elections

When primary voters go to the polls in South Carolina on Saturday, they'll be the first in the nation to use all-new voting equipment. It's one of about a dozen states replacing all or most of their voting machines this year, in part because of security concerns after Russian interference in the 2016 election.

South Carolina officials are eager to emphasize the reliability of their state's equipment following the Iowa caucuses debacle, where a flawed app delayed the reporting of accurate results for weeks.

Puerto Ricans could be casting their ballots online only in the next eight years, according to a bill that is expected to pass this week.

Civil liberties advocates are ringing alarm bells over this plan to shift voting online, warning that the move threatens election security and voting rights.

Local governments across the United States could perform a simple upgrade to strengthen voters' confidence that they are what they say they are: use websites that end in .gov.

Federal officials control the keys to the ".gov" top-level domain, making it less likely that somebody could get one fraudulently and use it to fool people.

Domains that end in .com or .org, meanwhile, could be set up by attackers to try to intercept users seeking information from real sources.

Congress has allocated about $425 million in new funding for election security ahead of the 2020 presidential election, a Democratic congressional source confirmed to NPR on Monday.

The funding is part of a spending package expected to be passed by the end of the week.

Updated at on Dec. 17 at 2:30 p.m. ET

Congressional leaders unveiled two massive spending measures and touted key wins in the $1.3 trillion spending agreement to fund the government for the remainder of the 2020 fiscal year just days before a critical government shutdown deadline.

The House passed the spending bills with bipartisan support on Tuesday. The Senate is expected to approve both bills later this week and send them to the president for his signature.

Updated at 6:04 p.m. ET

Twitter CEO Jack Dorsey announced that his social media platform will stop running political ads, citing online ads' "significant risks to politics." Facebook has been criticized for allowing deceptive political ads.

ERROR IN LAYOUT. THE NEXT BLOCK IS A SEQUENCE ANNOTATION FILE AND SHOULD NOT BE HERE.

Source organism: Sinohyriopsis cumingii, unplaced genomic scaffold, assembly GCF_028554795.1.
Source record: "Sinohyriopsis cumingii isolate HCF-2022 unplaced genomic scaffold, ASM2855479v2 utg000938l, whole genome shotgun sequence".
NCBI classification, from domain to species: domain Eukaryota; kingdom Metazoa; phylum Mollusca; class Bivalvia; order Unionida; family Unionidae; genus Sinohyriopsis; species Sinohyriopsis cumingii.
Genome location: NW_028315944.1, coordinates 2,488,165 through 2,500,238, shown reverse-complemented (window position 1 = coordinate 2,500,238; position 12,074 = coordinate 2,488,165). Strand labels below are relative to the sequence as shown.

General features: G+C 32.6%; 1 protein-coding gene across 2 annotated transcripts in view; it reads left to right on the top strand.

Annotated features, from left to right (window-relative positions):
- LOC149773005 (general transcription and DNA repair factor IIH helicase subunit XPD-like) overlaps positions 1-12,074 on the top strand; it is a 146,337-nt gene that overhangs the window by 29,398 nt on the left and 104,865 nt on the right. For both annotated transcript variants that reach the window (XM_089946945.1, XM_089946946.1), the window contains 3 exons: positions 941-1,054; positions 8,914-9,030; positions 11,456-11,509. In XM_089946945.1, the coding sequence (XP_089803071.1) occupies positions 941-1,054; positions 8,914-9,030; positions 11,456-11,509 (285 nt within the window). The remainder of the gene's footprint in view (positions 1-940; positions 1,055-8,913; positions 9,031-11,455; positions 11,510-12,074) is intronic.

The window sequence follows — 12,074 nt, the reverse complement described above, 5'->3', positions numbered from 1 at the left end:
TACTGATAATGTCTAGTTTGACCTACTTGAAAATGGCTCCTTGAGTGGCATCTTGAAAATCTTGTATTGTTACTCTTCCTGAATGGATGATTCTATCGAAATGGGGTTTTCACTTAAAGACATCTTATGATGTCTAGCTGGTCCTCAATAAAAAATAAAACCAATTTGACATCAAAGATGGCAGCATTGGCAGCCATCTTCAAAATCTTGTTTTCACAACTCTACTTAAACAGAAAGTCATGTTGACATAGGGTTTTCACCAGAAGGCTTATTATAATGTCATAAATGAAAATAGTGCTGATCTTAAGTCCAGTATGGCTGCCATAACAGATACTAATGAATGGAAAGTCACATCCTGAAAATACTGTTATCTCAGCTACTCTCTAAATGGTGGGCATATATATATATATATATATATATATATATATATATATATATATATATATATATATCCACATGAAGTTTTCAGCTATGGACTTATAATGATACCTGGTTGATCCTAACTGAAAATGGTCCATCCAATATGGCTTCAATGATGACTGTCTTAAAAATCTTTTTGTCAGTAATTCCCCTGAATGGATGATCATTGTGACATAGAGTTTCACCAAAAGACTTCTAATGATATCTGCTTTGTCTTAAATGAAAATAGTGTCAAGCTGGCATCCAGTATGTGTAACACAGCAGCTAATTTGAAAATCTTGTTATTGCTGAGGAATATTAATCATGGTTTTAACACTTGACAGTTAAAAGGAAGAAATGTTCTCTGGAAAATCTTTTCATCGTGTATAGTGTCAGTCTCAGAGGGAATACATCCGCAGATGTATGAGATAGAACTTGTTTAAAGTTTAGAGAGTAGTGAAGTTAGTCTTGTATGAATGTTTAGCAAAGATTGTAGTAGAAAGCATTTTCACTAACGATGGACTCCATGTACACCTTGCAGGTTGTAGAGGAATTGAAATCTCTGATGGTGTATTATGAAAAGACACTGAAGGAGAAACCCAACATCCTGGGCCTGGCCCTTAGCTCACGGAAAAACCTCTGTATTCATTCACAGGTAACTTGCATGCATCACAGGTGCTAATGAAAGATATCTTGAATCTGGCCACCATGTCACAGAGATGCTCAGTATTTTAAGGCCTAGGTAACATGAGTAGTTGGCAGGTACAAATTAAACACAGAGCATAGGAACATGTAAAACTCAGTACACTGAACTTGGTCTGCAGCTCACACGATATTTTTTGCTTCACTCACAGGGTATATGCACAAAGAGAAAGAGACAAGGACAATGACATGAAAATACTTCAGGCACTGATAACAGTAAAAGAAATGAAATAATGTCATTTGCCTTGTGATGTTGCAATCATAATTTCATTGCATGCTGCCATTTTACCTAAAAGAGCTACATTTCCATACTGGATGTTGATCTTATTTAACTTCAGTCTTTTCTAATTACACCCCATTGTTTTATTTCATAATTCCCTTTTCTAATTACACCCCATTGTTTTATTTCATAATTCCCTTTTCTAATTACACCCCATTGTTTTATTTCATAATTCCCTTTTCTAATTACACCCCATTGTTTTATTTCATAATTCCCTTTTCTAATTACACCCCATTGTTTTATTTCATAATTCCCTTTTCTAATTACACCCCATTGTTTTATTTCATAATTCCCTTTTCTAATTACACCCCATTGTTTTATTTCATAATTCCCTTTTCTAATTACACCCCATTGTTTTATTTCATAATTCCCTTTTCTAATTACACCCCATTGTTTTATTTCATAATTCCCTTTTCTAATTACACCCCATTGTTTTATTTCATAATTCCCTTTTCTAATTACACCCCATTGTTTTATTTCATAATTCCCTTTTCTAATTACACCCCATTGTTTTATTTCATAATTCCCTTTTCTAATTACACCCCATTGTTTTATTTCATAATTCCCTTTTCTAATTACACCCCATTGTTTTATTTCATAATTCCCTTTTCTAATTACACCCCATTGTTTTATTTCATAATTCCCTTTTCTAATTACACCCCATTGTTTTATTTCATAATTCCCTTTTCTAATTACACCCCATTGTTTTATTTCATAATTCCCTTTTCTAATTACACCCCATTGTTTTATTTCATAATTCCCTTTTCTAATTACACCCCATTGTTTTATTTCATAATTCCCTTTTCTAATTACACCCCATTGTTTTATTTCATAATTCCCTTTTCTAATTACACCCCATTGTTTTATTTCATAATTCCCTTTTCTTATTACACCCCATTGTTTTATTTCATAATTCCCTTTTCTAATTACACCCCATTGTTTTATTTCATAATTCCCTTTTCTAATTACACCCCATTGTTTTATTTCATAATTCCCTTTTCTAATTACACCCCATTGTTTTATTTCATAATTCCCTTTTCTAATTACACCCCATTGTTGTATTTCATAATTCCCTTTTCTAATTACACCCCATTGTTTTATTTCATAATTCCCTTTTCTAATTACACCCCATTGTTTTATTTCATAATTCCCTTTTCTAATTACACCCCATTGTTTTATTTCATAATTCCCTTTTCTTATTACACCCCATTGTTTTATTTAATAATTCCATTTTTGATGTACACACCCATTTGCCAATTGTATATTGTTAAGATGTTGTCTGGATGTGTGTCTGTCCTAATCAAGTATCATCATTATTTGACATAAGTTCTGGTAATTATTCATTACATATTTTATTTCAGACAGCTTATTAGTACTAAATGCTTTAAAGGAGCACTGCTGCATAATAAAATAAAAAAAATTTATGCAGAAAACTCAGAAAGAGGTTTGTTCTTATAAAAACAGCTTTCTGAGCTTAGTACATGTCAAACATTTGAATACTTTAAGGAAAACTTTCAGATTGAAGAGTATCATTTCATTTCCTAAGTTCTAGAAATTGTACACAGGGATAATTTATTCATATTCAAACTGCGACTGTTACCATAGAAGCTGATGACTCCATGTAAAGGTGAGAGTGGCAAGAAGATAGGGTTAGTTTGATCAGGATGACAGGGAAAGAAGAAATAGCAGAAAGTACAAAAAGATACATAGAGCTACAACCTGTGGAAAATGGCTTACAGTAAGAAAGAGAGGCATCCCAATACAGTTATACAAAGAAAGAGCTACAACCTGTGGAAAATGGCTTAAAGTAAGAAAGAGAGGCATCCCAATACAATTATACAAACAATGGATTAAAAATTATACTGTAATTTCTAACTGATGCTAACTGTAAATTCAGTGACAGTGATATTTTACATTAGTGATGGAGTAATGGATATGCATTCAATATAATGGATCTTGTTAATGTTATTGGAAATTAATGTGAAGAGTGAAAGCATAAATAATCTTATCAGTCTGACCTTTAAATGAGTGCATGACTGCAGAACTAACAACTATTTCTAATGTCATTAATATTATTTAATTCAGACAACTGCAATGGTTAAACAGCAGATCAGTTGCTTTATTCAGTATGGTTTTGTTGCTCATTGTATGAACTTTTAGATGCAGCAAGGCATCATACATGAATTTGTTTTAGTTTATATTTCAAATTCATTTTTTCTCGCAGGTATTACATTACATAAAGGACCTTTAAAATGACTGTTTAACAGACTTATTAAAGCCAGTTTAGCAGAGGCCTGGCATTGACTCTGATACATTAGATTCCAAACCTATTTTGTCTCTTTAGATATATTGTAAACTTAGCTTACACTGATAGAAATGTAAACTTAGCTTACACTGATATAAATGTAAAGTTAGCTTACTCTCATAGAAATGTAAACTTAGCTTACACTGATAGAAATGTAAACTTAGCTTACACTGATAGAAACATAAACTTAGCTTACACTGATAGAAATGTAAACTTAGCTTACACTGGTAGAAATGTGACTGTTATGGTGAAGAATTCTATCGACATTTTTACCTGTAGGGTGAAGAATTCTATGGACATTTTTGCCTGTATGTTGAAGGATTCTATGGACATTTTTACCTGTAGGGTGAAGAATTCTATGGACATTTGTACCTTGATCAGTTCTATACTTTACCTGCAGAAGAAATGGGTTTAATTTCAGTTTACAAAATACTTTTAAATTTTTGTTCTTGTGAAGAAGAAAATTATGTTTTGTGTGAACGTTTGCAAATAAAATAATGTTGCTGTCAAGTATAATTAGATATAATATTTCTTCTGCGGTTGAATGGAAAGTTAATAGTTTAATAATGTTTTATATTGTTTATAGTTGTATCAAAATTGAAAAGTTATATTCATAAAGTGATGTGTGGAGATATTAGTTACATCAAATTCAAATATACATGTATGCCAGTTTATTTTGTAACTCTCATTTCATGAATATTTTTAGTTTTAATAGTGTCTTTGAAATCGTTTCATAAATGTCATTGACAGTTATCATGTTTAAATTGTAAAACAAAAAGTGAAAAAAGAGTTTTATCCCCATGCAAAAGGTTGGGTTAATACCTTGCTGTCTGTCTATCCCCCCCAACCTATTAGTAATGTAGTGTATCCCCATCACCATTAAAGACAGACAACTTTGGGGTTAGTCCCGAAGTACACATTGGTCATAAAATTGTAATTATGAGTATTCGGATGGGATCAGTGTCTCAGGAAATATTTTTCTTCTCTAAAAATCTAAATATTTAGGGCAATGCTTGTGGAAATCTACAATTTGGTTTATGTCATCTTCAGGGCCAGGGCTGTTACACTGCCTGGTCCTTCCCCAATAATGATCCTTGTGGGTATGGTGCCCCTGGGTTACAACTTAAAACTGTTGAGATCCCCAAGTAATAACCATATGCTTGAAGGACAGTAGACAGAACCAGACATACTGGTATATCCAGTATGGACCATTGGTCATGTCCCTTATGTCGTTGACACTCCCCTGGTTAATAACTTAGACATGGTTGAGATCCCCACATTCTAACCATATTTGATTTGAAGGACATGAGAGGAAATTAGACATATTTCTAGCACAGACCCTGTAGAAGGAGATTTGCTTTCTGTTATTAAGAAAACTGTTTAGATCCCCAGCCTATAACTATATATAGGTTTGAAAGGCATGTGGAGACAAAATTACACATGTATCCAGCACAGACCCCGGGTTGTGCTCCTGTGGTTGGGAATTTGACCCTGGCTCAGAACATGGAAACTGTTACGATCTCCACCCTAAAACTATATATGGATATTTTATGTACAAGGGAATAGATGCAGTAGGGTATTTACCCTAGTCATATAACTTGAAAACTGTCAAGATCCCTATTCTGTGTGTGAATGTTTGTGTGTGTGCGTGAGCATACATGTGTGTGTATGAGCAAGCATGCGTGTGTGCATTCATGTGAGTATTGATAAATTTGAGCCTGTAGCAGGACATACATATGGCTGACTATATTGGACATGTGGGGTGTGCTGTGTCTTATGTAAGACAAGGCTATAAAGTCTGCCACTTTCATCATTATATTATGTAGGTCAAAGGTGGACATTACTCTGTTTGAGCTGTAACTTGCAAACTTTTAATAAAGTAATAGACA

"We've made the decision to stop all political advertising on Twitter globally. We believe political message reach should be earned, not bought," Dorsey tweeted late Wednesday afternoon.

He explained his reasons in a long thread of tweets.

Updated at 1:57 p.m. ET

Facing increased questions over whether Facebook can be trusted to protect its users, CEO Mark Zuckerberg told lawmakers Wednesday that the company will pull out of its controversial digital currency project if U.S. regulators don't approve it.

Zuckerberg said the social network would leave the nonprofit body governing the new currency, Libra, if other members decided to go ahead without regulatory approval.

Facebook announced new efforts Monday to curb the spread of false information on its platform ahead of the 2020 presidential election.

But, in an acknowledgement of the struggle the social network faces to stay ahead of groups intent on manipulating its users, Facebook said it had taken down another set of disinformation networks, this time tied to Iran and Russia. That adds to the more than 50 such networks the company said it has already removed in the past year.

While Congress mulls whether President Trump's phone call soliciting help from the president of Ukraine to investigate Joe Biden and his son is an impeachable offense, Trump's action raises another question. Did the president's requests violate campaign finance law?

Senators thawed a long-frozen dispute over election security this week with an agreement to provide more funding ahead of Election Day next year — but not as much as some Democrats and outside activists say is necessary.

Majority Leader Mitch McConnell, R-Ky., agreed to add $250 million for election security after having held up earlier legislation.

The money will be used by the federal government and the states, he said, and in a way that McConnell argues is appropriate for the federal system and without unreasonable new mandates from Congress.

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